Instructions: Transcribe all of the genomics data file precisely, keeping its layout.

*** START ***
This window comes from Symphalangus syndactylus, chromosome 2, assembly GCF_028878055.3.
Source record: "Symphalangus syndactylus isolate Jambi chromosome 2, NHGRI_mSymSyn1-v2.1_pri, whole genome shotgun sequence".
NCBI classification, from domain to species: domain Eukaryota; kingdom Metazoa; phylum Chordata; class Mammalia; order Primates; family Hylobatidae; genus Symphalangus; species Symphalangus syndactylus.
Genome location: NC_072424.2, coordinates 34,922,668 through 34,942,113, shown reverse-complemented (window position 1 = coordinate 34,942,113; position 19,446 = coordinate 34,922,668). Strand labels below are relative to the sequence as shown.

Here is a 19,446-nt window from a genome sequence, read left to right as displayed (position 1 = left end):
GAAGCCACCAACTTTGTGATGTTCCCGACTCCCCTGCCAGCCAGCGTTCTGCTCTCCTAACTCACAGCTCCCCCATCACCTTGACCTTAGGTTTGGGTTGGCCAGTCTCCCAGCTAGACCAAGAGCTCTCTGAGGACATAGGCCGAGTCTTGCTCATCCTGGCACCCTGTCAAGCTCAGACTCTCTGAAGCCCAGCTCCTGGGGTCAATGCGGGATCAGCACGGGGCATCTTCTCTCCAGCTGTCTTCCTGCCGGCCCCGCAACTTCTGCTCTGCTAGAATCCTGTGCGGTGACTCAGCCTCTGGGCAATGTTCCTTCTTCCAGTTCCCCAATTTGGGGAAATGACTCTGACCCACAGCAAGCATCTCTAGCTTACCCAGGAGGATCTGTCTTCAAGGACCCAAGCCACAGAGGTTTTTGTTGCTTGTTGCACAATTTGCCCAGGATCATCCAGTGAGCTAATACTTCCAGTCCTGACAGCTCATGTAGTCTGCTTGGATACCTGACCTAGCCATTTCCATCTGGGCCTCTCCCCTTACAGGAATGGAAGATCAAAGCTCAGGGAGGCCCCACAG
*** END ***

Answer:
This window comes from Symphalangus syndactylus, chromosome 2, assembly GCF_028878055.3.
Source record: "Symphalangus syndactylus isolate Jambi chromosome 2, NHGRI_mSymSyn1-v2.1_pri, whole genome shotgun sequence".
NCBI classification, from domain to species: domain Eukaryota; kingdom Metazoa; phylum Chordata; class Mammalia; order Primates; family Hylobatidae; genus Symphalangus; species Symphalangus syndactylus.
Genome location: NC_072424.2, coordinates 34,922,668 through 34,942,113, shown reverse-complemented (window position 1 = coordinate 34,942,113; position 19,446 = coordinate 34,922,668). Strand labels below are relative to the sequence as shown.

Here is a 19,446-nt window from a genome sequence, read left to right as displayed (position 1 = left end):
GAAGCCACCAACTTTGTGATGTTCCCGACTCCCCTGCCAGCCAGCGTTCTGCTCTCCTAACTCACAGCTCCCCCATCACCTTGACCTTAGGTTTGGGTTGGCCAGTCTCCCAGCTAGACCAAGAGCTCTCTGAGGACATAGGCCGAGTCTTGCTCATCCTGGCACCCTGTCAAGCTCAGACTCTCTGAAGCCCAGCTCCTGGGGTCAATGCGGGATCAGCACGGGGCATCTTCTCTCCAGCTGTCTTCCTGCCGGCCCCGCAACTTCTGCTCTGCTAGAATCCTGTGCGGTGACTCAGCCTCTGGGCAATGTTCCTTCTTCCAGTTCCCCAATTTGGGGAAATGACTCTGACCCACAGCAAGCATCTCTAGCTTACCCAGGAGGATCTGTCTTCAAGGACCCAAGCCACAGAGGTTTTTGTTGCTTGTTGCACAATTTGCCCAGGATCATCCAGTGAGCTAATACTTCCAGTCCTGACAGCTCATGTAGTCTGCTTGGATACCTGACCTAGCCATTTCCATCTGGGCCTCTCCCCTTACAGGAATGGAAGATCAAAGCTCAGGGAGGCCCCACAG